New York City paid a mobile medical services company $432 million to carry out the mayor’s plan to bus thousands of migrants to upstate towns that didn’t want them, the New York Times reported on Sunday.
- The questionable no-bid contract, which was not approved by the city comptroller, saw DocGo pivot from offering COVID-19 testing and vaccination on-the-go to dumping asylum seekers in small towns and cities that didn’t have the resources to handle them, according to the investigation.
Migrants told the NYT that they were lured upstate with promises of comfortable accommodation and plentiful work. Instead, they said, they were given fake work and residency permits, some printed on phoney New York City letterhead, all rejected when they tried to present them at the local Department of Motor Vehicles to secure an ID.
Meanwhile, officials in destination cities and towns – including New York’s capital, Albany – said they weren’t even given the migrants’ names – let alone information that would help connect them to immigration assistance. DocGo reportedly cited medical patient privacy laws in justifying its refusal to share the information.
The town supervisor for Albany suburb Colonie sued the city after two busloads of migrants arrived at the SureStay Hotel in May and cited it for keeping the illegal tenants past the 28 consecutive days allowed by law. The business nevertheless accepted three more busloads of migrants from New York City last weekend.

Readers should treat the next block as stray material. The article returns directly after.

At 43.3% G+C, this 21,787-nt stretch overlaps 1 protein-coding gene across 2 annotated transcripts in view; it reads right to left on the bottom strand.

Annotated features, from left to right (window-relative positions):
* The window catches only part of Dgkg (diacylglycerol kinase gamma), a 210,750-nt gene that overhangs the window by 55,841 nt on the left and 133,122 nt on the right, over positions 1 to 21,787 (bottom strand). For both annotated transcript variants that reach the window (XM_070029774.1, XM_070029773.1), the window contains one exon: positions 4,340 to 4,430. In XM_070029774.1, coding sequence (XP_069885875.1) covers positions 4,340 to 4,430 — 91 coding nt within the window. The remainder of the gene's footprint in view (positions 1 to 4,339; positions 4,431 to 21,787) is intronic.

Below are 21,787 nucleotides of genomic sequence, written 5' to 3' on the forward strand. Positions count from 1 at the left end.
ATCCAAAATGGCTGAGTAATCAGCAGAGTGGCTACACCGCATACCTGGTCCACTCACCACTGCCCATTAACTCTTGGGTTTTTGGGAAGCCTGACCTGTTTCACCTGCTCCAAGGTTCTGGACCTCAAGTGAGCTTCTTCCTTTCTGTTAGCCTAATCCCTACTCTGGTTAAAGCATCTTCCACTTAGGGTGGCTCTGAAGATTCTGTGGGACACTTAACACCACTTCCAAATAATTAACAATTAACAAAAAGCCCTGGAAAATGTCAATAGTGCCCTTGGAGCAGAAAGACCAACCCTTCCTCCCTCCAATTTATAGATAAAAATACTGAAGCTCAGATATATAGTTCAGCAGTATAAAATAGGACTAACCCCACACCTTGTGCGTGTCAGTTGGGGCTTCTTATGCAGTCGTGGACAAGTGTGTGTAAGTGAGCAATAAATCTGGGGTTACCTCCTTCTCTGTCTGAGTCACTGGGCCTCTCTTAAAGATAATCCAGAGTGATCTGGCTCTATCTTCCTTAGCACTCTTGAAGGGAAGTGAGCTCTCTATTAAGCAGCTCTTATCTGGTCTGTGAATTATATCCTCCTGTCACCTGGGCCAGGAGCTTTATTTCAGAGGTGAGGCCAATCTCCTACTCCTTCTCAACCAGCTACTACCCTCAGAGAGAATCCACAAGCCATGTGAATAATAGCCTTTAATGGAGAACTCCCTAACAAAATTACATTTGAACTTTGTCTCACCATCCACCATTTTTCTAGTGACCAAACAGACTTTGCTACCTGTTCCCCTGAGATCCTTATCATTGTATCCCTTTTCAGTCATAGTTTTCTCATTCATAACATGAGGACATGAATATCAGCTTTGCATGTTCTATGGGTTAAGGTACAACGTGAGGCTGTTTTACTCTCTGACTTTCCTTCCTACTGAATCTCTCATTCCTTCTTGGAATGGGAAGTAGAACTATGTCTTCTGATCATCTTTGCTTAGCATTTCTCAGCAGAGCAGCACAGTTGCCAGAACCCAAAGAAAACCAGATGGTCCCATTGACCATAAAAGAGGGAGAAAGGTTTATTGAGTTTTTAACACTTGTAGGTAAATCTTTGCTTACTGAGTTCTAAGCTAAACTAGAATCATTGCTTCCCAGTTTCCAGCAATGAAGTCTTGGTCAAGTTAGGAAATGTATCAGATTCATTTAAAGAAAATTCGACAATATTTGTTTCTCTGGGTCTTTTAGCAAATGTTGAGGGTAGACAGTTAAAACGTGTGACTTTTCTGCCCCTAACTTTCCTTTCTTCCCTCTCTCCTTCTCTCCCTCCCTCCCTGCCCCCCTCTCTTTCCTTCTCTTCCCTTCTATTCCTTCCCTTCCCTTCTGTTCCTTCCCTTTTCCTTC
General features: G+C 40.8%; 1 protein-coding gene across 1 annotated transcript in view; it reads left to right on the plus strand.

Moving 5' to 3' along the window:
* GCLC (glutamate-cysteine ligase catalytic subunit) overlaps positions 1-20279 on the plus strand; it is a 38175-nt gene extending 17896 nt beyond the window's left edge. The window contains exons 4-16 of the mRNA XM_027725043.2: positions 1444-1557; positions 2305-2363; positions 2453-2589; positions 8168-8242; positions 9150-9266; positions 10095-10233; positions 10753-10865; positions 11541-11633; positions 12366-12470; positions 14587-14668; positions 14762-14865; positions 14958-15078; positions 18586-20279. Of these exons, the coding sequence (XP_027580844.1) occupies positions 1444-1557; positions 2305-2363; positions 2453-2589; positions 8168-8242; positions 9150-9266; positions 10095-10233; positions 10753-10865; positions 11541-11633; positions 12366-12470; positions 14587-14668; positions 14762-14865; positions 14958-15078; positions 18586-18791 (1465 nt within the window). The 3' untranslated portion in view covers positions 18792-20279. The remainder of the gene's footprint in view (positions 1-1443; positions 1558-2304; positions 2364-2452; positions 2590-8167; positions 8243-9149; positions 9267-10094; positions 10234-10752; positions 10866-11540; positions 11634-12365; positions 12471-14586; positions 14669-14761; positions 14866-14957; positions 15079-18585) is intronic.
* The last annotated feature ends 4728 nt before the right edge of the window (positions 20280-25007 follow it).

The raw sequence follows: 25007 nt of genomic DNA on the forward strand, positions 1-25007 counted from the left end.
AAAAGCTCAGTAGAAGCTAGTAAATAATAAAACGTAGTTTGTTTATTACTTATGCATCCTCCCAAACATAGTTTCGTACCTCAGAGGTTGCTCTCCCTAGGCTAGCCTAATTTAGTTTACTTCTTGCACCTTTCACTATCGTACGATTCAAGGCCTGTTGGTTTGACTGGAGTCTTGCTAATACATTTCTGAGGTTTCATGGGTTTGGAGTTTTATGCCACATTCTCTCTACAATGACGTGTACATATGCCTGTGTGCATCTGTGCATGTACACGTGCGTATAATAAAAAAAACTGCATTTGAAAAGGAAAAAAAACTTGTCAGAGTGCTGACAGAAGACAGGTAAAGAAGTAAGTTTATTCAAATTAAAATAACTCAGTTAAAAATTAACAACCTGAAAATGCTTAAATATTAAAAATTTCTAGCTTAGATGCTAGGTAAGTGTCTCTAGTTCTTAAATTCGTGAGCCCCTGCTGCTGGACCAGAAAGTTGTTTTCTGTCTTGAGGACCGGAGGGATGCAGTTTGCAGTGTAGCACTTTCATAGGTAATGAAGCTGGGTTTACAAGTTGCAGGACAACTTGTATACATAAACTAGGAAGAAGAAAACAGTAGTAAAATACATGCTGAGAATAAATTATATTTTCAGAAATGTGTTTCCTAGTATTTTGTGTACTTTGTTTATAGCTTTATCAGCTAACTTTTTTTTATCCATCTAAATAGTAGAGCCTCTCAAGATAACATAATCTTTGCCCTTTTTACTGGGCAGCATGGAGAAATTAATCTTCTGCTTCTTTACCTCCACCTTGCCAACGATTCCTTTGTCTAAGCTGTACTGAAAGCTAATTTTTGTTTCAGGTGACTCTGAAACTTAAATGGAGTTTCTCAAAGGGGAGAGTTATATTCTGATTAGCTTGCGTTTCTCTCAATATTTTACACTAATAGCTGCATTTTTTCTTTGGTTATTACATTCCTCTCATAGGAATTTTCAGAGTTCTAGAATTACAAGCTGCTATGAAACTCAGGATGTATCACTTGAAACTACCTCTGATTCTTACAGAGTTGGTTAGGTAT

At the SureStay, security guards allegedly threatened to kick the migrants out of the ‘program’ if they were caught talking to reporters and could be seen in a video posted by the NYT threatening to beat up one interview subject for “talking too much.”
Signs plastered all over the hotel warned migrants in four languages that being caught drinking, smoking, or engaging in “threatening behavior” would render them ineligible for asylum. DocGo removed the signs when questioned by the Times, claiming it was unaware of their existence, and NYC officials claimed there was no rule prohibiting media interviews.
- More than half of the counties in New York have declared emergencies over the migrant influx since May, when New York City Mayor Eric Adams announced the city had more migrants than it could handle and began busing them upstate. The city is facing numerous lawsuits over the program.
- In June, the city began paying religious facilities to house migrants after a plan to put them in school gymnasiums met with vehement resistance from parents and Adams’ plea for private property owners to open their doors to the 90,000-plus illegals who have swamped the city since the spring went largely unheeded.